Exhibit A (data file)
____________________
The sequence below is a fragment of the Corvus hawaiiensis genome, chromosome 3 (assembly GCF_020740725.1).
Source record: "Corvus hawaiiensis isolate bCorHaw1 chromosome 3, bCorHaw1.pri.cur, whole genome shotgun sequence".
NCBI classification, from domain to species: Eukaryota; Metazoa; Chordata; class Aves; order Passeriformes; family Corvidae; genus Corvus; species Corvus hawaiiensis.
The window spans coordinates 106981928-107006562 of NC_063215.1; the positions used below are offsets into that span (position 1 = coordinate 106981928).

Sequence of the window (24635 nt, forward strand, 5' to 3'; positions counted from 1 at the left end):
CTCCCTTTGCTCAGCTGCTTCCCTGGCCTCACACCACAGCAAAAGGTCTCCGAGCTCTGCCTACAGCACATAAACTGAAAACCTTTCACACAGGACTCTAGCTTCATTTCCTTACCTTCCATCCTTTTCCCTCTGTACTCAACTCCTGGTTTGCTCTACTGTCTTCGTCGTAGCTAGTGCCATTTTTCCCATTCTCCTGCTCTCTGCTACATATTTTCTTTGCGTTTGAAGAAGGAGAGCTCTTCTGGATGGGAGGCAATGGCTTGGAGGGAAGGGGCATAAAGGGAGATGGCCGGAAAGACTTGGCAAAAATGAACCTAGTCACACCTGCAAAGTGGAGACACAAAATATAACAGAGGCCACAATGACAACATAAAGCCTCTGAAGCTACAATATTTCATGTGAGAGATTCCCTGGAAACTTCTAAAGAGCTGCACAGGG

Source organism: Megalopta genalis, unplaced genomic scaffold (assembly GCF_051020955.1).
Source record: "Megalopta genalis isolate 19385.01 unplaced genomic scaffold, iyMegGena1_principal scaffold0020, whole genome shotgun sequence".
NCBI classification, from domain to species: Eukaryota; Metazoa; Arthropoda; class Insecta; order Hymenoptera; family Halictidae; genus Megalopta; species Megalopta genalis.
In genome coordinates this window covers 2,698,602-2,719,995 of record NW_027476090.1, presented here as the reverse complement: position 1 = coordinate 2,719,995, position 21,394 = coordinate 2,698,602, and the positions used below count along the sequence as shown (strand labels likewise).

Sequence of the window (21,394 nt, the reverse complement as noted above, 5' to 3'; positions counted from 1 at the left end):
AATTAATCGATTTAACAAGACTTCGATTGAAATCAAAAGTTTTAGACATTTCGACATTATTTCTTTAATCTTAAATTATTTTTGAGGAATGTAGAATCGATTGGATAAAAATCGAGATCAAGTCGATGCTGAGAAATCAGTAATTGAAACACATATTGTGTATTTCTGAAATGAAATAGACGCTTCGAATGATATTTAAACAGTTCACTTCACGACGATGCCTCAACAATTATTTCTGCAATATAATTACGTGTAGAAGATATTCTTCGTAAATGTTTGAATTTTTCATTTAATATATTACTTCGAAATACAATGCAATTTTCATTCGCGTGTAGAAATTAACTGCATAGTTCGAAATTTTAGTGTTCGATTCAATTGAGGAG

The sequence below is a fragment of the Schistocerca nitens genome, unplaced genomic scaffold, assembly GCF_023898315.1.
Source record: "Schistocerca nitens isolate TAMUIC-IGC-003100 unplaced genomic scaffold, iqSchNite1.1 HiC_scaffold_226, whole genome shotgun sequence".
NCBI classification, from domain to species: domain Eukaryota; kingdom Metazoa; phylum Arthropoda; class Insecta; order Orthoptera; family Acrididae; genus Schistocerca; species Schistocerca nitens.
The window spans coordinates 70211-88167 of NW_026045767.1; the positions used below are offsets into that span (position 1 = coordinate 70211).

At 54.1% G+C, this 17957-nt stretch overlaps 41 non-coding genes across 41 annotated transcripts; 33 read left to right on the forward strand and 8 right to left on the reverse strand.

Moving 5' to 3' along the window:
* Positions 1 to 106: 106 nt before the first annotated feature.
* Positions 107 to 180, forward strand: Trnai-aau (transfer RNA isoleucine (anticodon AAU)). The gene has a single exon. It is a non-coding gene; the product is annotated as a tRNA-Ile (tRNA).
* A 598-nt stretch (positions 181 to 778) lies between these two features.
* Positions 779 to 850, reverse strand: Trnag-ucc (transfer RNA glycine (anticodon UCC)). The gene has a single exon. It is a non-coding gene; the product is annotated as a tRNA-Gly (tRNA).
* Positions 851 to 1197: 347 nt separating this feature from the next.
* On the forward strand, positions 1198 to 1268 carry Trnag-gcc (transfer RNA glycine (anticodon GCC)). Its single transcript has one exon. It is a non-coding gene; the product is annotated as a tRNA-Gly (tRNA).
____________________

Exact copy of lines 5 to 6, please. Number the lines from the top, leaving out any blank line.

Sequence of the window (24635 nt, forward strand, 5' to 3'; positions counted from 1 at the left end):
CTCCCTTTGCTCAGCTGCTTCCCTGGCCTCACACCACAGCAAAAGGTCTCCGAGCTCTGCCTACAGCACATAAACTGAAAACCTTTCACACAGGACTCTAGCTTCATTTCCTTACCTTCCATCCTTTTCCCTCTGTACTCAACTCCTGGTTTGCTCTACTGTCTTCGTCGTAGCTAGTGCCATTTTTCCCATTCTCCTGCTCTCTGCTACATATTTTCTTTGCGTTTGAAGAAGGAGAGCTCTTCTGGATGGGAGGCAATGGCTTGGAGGGAAGGGGCATAAAGGGAGATGGCCGGAAAGACTTGGCAAAAATGAACCTAGTCACACCTGCAAAGTGGAGACACAAAATATAACAGAGGCCACAATGACAACATAAAGCCTCTGAAGCTACAATATTTCATGTGAGAGATTCCCTGGAAACTTCTAAAGAGCTGCACAGGG